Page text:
The Royal Society

Supplementary material from "A light-exploiting insectivorous bat shows no melatonin disruption under lights with different spectra"

Version 2 2023-03-17, 08:19
Version 1 2023-03-15, 10:44
Posted on 2023-03-17 - 08:19
Natural light-dark cycles synchronize an animal's internal clock with environmental conditions. The introduction of artificial light into the night-time environment masks natural light cues and has the potential to disrupt this well-established biological rhythm. Nocturnal animal species, such as bats, are adapted to low light conditions and are therefore among the most vulnerable to the impacts of artificial light at night (ALAN). The behaviour and activity of insectivorous bats is disrupted by short-wavelength artificial light at night, while long-wavelength light is less disruptive. However, the physiological consequences of this lighting have not been investigated. Here, we examine the effect of LEDs with different spectra on urinary melatonin in an insectivorous bat. We collected voluntarily voided urine samples from Gould's wattled bats (Chalinolobus gouldii) and measured melatonin–sulfate under ambient night-time conditions (baseline) and under red (λP 630 nm), amber (λP 601 nm), filtered warm white (λP 586 nm) and cool white (λP 457 nm) LEDs. We found no effect of light treatment on melatonin–sulfate irrespective of spectra. Our findings suggest that short-term exposure to LEDs at night do not disrupt circadian physiology in the light-exploiting Gould's wattled bat.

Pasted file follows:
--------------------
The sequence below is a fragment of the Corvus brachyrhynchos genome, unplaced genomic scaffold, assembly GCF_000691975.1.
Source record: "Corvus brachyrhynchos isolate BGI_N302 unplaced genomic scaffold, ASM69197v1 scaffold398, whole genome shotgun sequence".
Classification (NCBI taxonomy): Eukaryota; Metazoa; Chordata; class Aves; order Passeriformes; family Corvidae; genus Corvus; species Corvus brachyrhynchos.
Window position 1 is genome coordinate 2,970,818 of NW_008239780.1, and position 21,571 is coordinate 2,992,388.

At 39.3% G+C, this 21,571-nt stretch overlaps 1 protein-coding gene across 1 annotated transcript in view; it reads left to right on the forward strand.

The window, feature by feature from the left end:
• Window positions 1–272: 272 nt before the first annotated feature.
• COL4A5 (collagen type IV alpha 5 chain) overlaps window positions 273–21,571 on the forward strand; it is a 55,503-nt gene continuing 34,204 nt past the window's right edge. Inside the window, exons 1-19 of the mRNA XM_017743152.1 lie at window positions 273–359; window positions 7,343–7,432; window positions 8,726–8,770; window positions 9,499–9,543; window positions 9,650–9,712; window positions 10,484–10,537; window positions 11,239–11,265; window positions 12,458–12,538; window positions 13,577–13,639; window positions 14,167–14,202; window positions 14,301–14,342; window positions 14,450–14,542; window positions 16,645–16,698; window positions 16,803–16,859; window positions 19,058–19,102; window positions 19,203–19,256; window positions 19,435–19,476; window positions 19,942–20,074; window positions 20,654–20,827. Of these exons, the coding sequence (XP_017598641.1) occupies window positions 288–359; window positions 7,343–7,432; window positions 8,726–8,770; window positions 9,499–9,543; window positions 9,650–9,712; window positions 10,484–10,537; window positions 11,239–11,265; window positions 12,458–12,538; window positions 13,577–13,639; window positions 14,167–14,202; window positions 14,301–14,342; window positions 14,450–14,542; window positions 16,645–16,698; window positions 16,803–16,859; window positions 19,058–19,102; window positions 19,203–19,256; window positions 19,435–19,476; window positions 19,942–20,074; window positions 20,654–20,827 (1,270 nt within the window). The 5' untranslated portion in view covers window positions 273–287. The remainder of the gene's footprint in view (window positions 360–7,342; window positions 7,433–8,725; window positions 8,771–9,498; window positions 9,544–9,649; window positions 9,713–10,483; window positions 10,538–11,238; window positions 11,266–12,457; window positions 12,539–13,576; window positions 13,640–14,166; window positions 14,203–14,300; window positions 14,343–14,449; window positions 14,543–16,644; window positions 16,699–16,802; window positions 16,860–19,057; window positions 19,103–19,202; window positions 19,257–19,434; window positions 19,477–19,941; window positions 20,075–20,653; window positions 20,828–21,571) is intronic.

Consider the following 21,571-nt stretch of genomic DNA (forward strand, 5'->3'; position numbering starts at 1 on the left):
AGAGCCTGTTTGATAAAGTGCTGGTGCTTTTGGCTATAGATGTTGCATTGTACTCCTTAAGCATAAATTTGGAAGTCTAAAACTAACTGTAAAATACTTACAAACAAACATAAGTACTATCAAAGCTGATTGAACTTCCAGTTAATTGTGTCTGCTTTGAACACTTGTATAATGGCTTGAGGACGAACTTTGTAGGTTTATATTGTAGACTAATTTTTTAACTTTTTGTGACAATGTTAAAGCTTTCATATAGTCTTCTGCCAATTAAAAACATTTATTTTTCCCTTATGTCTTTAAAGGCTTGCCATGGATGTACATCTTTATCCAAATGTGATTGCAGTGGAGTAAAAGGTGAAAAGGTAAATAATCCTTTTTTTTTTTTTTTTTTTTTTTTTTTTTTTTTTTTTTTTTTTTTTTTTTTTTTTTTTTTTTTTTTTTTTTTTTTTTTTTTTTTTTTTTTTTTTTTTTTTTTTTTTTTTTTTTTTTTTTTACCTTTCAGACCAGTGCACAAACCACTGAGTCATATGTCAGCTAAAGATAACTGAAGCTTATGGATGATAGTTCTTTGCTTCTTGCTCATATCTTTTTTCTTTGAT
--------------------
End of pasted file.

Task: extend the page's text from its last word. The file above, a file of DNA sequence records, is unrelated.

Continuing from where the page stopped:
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Royal Society Open Science


Alicia M. Dimovski
Stephen R. Griffiths
Kerry V. Fanson
Danielle L. Eastick
Kylie A. Robert
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